Influenced by 16th-century Venetian masters - and in particular Paolo Veronese - Jan Erasmus Quellinus depicts The Last Supper as an exuberant and festive happening in an elegant setting in open air. In front of a classical architecture with monumental column and grand stairs, Christ is shown sitting down at a set table, surrounded by his twelve apostles. To the right sits Judas, the only one who is standing in the shade. In his left hand he is holding the bag of 30 silverlings, symbol of (and reward for) his betrayal. Again following Venetian examples, at the bottom of the stairs Quellinus has depicted a couple of servants. On the base of the left banister is an elaborate inscription, readingJ Quellinus Pict. A. Cub. Caes. Ma.tis. F. A° 1689, leaving no doubt as to the attribution of this very large (680 x 435 mm) sheet to the Antwerp master Jan Erasmus Quellinus.
Jan Erasmus Quellinus was born into the famous Antwerp artist's dynasty of the Quellinus'. His father was the painter Erasmus II Quellinus; his uncle the famous baroque sculptor Artus Quellinus. Taught by his father, he continued working in the latter's classicist style, infusing it with the grandeur of Veronese, with Palladian architectural elements and with a great eye for detail. Quellinus knew the work of the Venetians intimately, as he had studied it in situ while staying in Venice in 1660-1661. Around 1680 he travelled to Vienna, where he worked for the Habsburg court and was appointed court painter to the Emperor Leopold I. This also explains his elaborate signature in the present work:Pict(or) A(d). Cub(iculum). Caes(arae) Ma(jestatis), which translates roughly as "painter to the chamber of his Majesty the Emperor".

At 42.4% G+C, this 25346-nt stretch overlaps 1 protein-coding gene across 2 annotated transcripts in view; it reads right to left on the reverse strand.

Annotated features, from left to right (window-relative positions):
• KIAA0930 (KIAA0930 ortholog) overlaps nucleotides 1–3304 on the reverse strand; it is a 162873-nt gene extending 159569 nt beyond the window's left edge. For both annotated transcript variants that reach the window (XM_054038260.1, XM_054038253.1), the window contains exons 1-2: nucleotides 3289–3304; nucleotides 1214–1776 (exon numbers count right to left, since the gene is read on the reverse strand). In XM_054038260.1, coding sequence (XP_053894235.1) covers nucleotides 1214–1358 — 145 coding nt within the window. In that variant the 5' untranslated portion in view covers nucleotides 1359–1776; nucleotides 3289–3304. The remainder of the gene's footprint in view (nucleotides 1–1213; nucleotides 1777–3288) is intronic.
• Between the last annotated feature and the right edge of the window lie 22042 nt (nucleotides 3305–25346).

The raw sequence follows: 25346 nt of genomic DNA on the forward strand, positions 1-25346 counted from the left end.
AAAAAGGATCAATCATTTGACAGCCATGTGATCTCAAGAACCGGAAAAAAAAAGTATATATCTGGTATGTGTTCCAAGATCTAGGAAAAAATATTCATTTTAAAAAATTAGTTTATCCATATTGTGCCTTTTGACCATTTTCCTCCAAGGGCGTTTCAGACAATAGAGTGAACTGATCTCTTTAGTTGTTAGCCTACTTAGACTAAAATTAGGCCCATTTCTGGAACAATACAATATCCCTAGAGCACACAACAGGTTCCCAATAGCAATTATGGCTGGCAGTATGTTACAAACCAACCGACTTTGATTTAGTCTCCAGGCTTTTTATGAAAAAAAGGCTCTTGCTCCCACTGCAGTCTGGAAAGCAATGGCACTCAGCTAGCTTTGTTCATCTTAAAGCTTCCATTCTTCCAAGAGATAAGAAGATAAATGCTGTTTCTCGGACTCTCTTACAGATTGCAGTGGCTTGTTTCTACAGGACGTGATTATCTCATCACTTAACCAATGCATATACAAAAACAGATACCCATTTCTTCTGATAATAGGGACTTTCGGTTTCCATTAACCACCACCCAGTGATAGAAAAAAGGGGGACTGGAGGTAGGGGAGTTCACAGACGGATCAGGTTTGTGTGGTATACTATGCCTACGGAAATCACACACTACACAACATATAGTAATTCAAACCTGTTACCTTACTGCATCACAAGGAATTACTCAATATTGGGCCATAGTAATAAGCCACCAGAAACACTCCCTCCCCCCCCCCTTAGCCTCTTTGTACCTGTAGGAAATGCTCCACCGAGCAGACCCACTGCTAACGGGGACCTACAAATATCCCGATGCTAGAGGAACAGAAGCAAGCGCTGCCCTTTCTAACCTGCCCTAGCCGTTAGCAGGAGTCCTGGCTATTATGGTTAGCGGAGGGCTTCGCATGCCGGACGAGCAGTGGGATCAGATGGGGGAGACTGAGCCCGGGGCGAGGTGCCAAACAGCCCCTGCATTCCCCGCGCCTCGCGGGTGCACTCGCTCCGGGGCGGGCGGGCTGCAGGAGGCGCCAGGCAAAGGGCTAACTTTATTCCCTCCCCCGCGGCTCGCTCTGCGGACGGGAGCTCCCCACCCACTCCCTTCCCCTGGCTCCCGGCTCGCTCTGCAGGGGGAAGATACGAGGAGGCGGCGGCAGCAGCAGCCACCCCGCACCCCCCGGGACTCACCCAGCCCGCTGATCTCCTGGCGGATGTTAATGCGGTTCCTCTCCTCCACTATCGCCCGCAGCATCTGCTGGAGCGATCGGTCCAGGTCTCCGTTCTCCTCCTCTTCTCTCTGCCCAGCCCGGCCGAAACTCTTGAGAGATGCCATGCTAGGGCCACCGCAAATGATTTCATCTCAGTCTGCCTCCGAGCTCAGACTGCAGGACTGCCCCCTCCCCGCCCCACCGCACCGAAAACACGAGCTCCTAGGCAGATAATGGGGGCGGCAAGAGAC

The altarpiece for which this large gouache is the final preparatory drawing, or even the presentation sheet intended for the patron(s) of the painting, has been preserved to this day. The final composition can be found hanging above the high altar of the church Onze-Lieve-Vrouw-over-de-Dijle in Mechelen, and is dated 1690 - indicating that is was painted straight after the design, which is dated 1689, was approved (see illustration). This Final Supper is nearly identical to our sheet, apart from a few minor differences. Interestingly, it is already mentioned by Jean-Baptiste Descamps in hisLe voyage pittoreque de la Flandre et du Brabant (1769); clearly it was seen early on as one of Quellinus' most important commissions. The fact that both the presentation or preparatory drawing and the final altarpiece have been preserved is quite rare in 17th-century Flemish baroque art. There exists another drawing by Quellinus, currently in the Schlossmuseum in Weimar (Stiftung Weimarer Klassik und Kunstsammlungen, Weimar (Thüringen) , inv./cat.nr KK 5310), where we see the same group of Christ with his apostles, with the same Judas figure to the right. Possibly this work can also be seen as part of the preparatory work for the painting in Mechelen.